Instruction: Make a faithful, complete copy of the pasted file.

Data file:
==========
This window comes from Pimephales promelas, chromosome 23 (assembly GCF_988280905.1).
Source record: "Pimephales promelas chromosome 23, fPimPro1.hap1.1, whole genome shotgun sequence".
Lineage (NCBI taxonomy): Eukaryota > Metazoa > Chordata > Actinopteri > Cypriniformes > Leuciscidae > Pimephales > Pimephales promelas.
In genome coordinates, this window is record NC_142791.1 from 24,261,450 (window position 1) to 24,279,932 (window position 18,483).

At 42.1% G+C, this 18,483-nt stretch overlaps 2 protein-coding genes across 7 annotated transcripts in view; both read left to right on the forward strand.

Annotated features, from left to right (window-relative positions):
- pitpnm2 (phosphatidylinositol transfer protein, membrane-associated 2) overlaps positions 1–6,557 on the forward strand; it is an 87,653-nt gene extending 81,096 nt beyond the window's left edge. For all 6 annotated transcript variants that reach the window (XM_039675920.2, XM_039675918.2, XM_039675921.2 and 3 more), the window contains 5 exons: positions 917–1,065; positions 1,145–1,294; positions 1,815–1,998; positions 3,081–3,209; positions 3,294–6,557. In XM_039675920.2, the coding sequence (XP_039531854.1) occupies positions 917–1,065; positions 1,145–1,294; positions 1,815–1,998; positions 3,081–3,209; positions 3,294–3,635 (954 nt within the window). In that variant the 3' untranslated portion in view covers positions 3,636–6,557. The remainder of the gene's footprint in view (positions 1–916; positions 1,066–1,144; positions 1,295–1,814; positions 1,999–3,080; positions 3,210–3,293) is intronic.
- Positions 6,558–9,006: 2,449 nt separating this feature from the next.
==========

This window comes from Pimephales promelas, chromosome 23 (assembly GCF_988280905.1).
Source record: "Pimephales promelas chromosome 23, fPimPro1.hap1.1, whole genome shotgun sequence".
Lineage (NCBI taxonomy): Eukaryota > Metazoa > Chordata > Actinopteri > Cypriniformes > Leuciscidae > Pimephales > Pimephales promelas.
In genome coordinates, this window is record NC_142791.1 from 24,261,450 (window position 1) to 24,279,932 (window position 18,483).

At 42.1% G+C, this 18,483-nt stretch overlaps 2 protein-coding genes across 7 annotated transcripts in view; both read left to right on the forward strand.

Annotated features, from left to right (window-relative positions):
- pitpnm2 (phosphatidylinositol transfer protein, membrane-associated 2) overlaps positions 1–6,557 on the forward strand; it is an 87,653-nt gene extending 81,096 nt beyond the window's left edge. For all 6 annotated transcript variants that reach the window (XM_039675920.2, XM_039675918.2, XM_039675921.2 and 3 more), the window contains 5 exons: positions 917–1,065; positions 1,145–1,294; positions 1,815–1,998; positions 3,081–3,209; positions 3,294–6,557. In XM_039675920.2, the coding sequence (XP_039531854.1) occupies positions 917–1,065; positions 1,145–1,294; positions 1,815–1,998; positions 3,081–3,209; positions 3,294–3,635 (954 nt within the window). In that variant the 3' untranslated portion in view covers positions 3,636–6,557. The remainder of the gene's footprint in view (positions 1–916; positions 1,066–1,144; positions 1,295–1,814; positions 1,999–3,080; positions 3,210–3,293) is intronic.
- Positions 6,558–9,006: 2,449 nt separating this feature from the next.